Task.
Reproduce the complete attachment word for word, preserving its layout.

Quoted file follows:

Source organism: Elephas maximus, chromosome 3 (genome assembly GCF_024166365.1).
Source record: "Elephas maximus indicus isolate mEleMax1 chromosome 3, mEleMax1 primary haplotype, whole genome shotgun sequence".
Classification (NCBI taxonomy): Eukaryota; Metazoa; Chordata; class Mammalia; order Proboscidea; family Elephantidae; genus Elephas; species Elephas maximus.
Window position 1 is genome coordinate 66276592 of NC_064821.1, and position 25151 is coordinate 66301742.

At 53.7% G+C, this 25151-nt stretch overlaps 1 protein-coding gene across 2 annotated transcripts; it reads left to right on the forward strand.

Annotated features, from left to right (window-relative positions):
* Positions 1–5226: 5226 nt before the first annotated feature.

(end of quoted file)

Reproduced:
Source organism: Elephas maximus, chromosome 3 (genome assembly GCF_024166365.1).
Source record: "Elephas maximus indicus isolate mEleMax1 chromosome 3, mEleMax1 primary haplotype, whole genome shotgun sequence".
Classification (NCBI taxonomy): Eukaryota; Metazoa; Chordata; class Mammalia; order Proboscidea; family Elephantidae; genus Elephas; species Elephas maximus.
Window position 1 is genome coordinate 66276592 of NC_064821.1, and position 25151 is coordinate 66301742.

At 53.7% G+C, this 25151-nt stretch overlaps 1 protein-coding gene across 2 annotated transcripts; it reads left to right on the forward strand.

Annotated features, from left to right (window-relative positions):
* Positions 1–5226: 5226 nt before the first annotated feature.